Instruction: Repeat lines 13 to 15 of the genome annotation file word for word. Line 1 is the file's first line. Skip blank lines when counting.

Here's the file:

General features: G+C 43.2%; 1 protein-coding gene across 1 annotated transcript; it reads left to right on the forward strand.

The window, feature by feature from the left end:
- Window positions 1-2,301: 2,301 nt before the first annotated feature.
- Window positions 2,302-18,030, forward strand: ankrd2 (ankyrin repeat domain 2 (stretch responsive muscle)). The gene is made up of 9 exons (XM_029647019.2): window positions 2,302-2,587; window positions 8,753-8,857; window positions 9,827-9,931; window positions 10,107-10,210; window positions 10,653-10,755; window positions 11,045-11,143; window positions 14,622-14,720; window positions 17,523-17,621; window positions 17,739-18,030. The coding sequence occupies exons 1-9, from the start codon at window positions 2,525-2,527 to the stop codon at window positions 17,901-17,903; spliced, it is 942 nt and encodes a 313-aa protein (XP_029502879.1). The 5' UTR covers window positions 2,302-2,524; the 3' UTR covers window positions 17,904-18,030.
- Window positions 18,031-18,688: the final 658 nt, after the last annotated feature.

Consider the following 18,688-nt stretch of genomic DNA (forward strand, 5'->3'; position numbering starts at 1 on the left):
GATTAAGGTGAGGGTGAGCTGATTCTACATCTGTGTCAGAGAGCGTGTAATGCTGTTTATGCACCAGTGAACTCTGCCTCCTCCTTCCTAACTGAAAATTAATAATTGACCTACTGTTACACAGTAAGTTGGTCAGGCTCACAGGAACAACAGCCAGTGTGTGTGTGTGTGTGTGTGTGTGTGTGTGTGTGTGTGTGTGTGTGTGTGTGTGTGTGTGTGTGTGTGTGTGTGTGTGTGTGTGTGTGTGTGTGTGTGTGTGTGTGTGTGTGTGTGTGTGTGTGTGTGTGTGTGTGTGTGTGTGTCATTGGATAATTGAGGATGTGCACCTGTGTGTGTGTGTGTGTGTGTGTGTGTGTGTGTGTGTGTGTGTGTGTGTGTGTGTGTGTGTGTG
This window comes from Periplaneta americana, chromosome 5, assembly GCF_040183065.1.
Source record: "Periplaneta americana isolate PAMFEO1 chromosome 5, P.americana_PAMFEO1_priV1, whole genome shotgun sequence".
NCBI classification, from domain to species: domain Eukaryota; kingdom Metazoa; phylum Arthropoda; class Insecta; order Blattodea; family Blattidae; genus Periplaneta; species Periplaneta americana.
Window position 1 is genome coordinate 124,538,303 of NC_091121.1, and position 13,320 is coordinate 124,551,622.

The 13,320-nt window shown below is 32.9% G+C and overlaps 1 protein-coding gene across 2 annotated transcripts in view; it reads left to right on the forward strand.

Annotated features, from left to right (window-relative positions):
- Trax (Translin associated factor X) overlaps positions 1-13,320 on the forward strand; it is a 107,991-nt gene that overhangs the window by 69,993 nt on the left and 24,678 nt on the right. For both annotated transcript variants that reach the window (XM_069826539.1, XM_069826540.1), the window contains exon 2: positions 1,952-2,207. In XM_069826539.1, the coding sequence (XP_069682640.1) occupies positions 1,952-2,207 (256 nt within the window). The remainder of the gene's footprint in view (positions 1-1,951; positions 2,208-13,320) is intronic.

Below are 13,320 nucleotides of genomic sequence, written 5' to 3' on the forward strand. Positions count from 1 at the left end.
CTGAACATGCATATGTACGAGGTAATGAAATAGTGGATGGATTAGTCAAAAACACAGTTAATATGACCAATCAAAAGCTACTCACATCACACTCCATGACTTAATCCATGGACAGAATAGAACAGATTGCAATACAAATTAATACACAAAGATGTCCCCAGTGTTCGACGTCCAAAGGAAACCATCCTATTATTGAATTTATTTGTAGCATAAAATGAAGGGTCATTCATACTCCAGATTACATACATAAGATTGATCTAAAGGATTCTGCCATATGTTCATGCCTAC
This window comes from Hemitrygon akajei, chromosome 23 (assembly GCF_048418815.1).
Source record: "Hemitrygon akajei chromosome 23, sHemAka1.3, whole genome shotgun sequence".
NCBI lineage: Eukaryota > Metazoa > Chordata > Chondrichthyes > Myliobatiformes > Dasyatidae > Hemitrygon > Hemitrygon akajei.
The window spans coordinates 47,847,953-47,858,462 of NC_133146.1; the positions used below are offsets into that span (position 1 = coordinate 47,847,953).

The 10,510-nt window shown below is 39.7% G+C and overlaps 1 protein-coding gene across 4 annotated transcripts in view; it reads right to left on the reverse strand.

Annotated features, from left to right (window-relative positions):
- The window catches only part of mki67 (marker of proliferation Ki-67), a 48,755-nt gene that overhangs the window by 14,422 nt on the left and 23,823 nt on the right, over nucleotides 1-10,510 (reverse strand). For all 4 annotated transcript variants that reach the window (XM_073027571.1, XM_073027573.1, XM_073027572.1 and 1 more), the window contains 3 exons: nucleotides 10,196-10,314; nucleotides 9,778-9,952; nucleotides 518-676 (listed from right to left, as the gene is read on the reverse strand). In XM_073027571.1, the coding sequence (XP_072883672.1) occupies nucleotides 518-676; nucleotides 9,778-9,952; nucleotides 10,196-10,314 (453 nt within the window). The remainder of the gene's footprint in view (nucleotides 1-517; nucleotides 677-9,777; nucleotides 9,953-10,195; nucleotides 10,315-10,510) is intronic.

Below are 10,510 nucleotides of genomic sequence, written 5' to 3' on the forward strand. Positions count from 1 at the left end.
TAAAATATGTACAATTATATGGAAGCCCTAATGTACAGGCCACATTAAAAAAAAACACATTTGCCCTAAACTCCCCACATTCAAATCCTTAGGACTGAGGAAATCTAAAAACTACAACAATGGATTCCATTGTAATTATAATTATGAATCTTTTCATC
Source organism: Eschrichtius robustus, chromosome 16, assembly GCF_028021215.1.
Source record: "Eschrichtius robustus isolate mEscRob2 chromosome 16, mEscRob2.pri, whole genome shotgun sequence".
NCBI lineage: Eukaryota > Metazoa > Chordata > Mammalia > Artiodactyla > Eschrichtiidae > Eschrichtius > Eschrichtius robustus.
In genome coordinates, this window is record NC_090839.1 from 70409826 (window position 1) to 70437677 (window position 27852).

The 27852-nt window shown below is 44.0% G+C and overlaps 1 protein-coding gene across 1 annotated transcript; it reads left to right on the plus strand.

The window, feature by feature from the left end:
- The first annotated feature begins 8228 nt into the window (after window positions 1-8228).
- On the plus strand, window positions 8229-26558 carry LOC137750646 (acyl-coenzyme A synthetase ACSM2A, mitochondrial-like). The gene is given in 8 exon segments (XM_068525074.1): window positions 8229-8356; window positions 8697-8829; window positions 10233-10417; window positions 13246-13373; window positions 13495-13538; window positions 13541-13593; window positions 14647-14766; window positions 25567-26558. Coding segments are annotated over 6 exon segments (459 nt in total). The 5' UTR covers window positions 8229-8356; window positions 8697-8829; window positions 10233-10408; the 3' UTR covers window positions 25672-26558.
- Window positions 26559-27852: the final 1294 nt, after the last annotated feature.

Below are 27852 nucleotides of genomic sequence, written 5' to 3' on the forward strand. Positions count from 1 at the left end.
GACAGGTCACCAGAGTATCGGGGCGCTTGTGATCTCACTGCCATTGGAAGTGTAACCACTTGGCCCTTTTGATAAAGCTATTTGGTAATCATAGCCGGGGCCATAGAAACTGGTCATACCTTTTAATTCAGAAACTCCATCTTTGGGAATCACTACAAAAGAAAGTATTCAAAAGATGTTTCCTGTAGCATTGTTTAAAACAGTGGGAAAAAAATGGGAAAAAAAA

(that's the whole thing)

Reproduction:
Annotated features, from left to right (window-relative positions):
- Trax (Translin associated factor X) overlaps positions 1-13,320 on the forward strand; it is a 107,991-nt gene that overhangs the window by 69,993 nt on the left and 24,678 nt on the right. For both annotated transcript variants that reach the window (XM_069826539.1, XM_069826540.1), the window contains exon 2: positions 1,952-2,207. In XM_069826539.1, the coding sequence (XP_069682640.1) occupies positions 1,952-2,207 (256 nt within the window). The remainder of the gene's footprint in view (positions 1-1,951; positions 2,208-13,320) is intronic.

Below are 13,320 nucleotides of genomic sequence, written 5' to 3' on the forward strand. Positions count from 1 at the left end.